Direct Current Theory - LEKULE BLOG


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Friday, 8 January 2016

Direct Current Theory

If we take a light bulb and connect it to a battery, the bulb will light up. The lamp lights up because current flows through it. 

The current leaves the battery at the negative terminal, flows through the bulb, and returns to the positive terminal of the battery
*(see note 1). The electrons flow in one direction. This is known in electronics as DIRECT CURRENT flow because the electrons flow only in one direction. 

The arrows in the figure show the direction that the current would flow in this circuit. As long as we can follow the current from the negative terminal of the battery throughout the entire circuit, and back to the positive terminal, we have a COMPLETE CIRCUIT PATH . It is very important to remember that current will ONLY flow if the circuit path is complete. If we were to remove the light bulb from the circuit, the circuit path would not be complete, and while voltage would still exist on the battery, no current would flow through the circuit.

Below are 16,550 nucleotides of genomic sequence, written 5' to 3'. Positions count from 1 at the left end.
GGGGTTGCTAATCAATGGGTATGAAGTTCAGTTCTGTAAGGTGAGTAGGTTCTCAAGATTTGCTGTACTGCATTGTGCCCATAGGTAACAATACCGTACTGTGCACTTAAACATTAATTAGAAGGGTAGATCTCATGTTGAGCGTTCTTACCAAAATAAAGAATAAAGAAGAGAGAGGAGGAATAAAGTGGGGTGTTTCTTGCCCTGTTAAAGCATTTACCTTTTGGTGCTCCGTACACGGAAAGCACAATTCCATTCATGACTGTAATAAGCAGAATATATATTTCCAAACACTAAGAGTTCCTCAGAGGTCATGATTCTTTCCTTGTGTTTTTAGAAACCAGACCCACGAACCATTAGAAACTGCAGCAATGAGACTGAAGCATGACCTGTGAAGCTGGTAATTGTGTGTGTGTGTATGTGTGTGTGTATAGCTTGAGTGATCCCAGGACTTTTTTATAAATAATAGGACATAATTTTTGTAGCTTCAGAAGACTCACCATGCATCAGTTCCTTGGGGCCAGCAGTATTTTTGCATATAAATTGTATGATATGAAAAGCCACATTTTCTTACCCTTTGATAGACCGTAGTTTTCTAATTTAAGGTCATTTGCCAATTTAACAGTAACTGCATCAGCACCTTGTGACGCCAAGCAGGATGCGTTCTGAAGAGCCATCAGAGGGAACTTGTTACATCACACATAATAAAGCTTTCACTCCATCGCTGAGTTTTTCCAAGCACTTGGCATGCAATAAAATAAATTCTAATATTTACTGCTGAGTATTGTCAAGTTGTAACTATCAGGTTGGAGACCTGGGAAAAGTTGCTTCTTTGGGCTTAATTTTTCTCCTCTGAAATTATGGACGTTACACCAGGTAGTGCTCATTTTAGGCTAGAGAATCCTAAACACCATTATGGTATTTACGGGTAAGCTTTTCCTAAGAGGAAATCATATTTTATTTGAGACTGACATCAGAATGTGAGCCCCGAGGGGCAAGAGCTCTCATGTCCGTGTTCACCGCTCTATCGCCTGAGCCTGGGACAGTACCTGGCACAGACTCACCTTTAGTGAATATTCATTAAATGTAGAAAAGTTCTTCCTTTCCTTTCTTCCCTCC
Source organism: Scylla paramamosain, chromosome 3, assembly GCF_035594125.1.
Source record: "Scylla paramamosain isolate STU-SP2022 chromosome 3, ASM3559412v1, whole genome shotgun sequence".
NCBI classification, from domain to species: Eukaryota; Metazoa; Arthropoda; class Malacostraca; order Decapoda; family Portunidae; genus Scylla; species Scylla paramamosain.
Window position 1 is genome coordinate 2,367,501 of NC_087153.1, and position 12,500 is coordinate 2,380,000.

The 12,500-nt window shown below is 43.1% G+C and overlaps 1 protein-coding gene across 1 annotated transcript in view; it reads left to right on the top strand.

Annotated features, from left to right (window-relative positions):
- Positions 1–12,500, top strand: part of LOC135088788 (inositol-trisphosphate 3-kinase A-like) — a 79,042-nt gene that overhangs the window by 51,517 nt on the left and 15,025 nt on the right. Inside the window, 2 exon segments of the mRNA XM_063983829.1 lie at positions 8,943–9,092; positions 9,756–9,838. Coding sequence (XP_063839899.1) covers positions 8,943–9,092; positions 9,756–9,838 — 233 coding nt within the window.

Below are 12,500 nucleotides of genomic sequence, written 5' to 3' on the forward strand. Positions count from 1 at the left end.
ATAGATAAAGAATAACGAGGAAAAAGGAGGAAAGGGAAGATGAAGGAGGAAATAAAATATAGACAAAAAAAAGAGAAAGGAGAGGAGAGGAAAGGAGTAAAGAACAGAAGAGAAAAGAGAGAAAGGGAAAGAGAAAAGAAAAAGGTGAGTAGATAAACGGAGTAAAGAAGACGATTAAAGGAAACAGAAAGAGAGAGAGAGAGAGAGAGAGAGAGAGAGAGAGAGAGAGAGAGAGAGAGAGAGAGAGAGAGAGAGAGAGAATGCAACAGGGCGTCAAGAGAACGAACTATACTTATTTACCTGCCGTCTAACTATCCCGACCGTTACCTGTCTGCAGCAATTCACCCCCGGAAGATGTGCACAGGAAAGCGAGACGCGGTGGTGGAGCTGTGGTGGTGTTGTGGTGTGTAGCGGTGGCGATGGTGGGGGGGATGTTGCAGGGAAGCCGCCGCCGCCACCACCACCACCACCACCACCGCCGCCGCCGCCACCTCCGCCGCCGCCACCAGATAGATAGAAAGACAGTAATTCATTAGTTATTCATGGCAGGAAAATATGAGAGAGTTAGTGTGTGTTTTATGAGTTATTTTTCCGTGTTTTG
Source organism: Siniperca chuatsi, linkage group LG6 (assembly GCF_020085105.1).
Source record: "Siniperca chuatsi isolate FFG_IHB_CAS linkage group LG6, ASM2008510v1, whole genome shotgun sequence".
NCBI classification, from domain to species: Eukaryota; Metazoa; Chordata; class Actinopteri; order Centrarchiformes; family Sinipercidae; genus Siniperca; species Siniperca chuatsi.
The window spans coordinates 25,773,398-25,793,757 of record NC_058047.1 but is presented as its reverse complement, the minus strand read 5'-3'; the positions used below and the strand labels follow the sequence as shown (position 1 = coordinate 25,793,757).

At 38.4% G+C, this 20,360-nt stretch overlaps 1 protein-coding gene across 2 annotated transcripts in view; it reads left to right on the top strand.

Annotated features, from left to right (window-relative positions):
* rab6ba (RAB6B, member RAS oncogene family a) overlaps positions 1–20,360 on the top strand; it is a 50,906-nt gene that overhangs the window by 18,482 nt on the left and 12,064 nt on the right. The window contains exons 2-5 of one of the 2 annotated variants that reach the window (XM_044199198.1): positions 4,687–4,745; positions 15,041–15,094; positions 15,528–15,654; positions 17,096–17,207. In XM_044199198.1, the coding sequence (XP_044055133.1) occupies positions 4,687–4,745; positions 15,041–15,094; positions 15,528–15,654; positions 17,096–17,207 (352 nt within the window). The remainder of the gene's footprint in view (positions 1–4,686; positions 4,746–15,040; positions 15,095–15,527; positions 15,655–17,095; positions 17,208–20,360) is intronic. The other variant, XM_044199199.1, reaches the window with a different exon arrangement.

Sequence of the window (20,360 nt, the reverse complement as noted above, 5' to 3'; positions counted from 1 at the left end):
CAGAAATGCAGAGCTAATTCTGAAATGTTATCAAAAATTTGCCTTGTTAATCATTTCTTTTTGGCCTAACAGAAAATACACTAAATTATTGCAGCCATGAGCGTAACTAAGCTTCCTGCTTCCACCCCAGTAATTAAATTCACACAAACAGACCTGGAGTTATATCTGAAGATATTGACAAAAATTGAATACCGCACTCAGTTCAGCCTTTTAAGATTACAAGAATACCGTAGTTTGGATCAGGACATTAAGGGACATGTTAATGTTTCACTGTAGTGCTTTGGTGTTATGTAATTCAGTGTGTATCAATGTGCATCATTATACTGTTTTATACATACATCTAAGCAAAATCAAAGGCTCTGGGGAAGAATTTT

In order to have any complete circuit, you are required to have at least 3 parts:

    (1) The SOURCE or SUPPLY of Voltage.
    (2) The LOAD which uses the source Voltage.
    (3) A complete path of connecting wires.

*Note 1: There are schools that teach that electric current flows from positive to negative (mostly Engineering schools) and schools that teach that electricity moves from negative to positive (mostly tech schools). Neither are truly wrong - a point which I will divulge later on in the text. The direction of travel is not as important at this point as the concept that it MUST form a complete ciruit in order to have current.
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